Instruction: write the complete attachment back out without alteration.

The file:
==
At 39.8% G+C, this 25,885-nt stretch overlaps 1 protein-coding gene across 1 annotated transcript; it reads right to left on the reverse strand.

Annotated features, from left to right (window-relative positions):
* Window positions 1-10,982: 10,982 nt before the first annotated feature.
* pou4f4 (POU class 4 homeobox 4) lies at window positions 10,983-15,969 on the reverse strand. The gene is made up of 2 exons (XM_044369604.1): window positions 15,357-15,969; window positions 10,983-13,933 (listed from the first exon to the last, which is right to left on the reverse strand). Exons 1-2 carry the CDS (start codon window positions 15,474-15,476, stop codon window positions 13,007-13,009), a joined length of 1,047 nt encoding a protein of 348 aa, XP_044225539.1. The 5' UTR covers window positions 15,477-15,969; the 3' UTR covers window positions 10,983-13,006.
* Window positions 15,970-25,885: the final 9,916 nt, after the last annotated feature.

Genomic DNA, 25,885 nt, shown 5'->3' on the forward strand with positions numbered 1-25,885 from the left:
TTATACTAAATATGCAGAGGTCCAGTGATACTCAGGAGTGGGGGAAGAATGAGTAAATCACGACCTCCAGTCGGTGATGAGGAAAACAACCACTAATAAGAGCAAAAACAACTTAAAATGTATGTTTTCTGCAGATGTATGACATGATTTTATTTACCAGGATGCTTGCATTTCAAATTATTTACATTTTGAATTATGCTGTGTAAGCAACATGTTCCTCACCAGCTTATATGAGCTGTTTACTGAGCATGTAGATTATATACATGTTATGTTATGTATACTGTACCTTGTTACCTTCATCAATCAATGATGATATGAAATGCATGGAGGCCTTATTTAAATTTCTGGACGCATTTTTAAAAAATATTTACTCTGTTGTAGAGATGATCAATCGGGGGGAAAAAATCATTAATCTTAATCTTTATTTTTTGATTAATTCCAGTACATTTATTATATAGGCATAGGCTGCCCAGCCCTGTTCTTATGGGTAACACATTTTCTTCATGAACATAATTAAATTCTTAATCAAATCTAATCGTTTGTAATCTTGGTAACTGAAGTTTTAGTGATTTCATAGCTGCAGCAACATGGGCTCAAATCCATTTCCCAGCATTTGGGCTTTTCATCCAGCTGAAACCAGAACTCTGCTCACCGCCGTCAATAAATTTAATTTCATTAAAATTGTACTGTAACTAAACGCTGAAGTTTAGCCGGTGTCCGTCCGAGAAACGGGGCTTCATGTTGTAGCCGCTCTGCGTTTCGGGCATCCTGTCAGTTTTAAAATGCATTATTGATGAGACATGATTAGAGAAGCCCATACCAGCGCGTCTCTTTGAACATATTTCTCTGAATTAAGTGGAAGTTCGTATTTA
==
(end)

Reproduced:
At 39.8% G+C, this 25,885-nt stretch overlaps 1 protein-coding gene across 1 annotated transcript; it reads right to left on the reverse strand.

Annotated features, from left to right (window-relative positions):
* Window positions 1-10,982: 10,982 nt before the first annotated feature.
* pou4f4 (POU class 4 homeobox 4) lies at window positions 10,983-15,969 on the reverse strand. The gene is made up of 2 exons (XM_044369604.1): window positions 15,357-15,969; window positions 10,983-13,933 (listed from the first exon to the last, which is right to left on the reverse strand). Exons 1-2 carry the CDS (start codon window positions 15,474-15,476, stop codon window positions 13,007-13,009), a joined length of 1,047 nt encoding a protein of 348 aa, XP_044225539.1. The 5' UTR covers window positions 15,477-15,969; the 3' UTR covers window positions 10,983-13,006.
* Window positions 15,970-25,885: the final 9,916 nt, after the last annotated feature.

Genomic DNA, 25,885 nt, shown 5'->3' on the forward strand with positions numbered 1-25,885 from the left:
TTATACTAAATATGCAGAGGTCCAGTGATACTCAGGAGTGGGGGAAGAATGAGTAAATCACGACCTCCAGTCGGTGATGAGGAAAACAACCACTAATAAGAGCAAAAACAACTTAAAATGTATGTTTTCTGCAGATGTATGACATGATTTTATTTACCAGGATGCTTGCATTTCAAATTATTTACATTTTGAATTATGCTGTGTAAGCAACATGTTCCTCACCAGCTTATATGAGCTGTTTACTGAGCATGTAGATTATATACATGTTATGTTATGTATACTGTACCTTGTTACCTTCATCAATCAATGATGATATGAAATGCATGGAGGCCTTATTTAAATTTCTGGACGCATTTTTAAAAAATATTTACTCTGTTGTAGAGATGATCAATCGGGGGGAAAAAATCATTAATCTTAATCTTTATTTTTTGATTAATTCCAGTACATTTATTATATAGGCATAGGCTGCCCAGCCCTGTTCTTATGGGTAACACATTTTCTTCATGAACATAATTAAATTCTTAATCAAATCTAATCGTTTGTAATCTTGGTAACTGAAGTTTTAGTGATTTCATAGCTGCAGCAACATGGGCTCAAATCCATTTCCCAGCATTTGGGCTTTTCATCCAGCTGAAACCAGAACTCTGCTCACCGCCGTCAATAAATTTAATTTCATTAAAATTGTACTGTAACTAAACGCTGAAGTTTAGCCGGTGTCCGTCCGAGAAACGGGGCTTCATGTTGTAGCCGCTCTGCGTTTCGGGCATCCTGTCAGTTTTAAAATGCATTATTGATGAGACATGATTAGAGAAGCCCATACCAGCGCGTCTCTTTGAACATATTTCTCTGAATTAAGTGGAAGTTCGTATTTA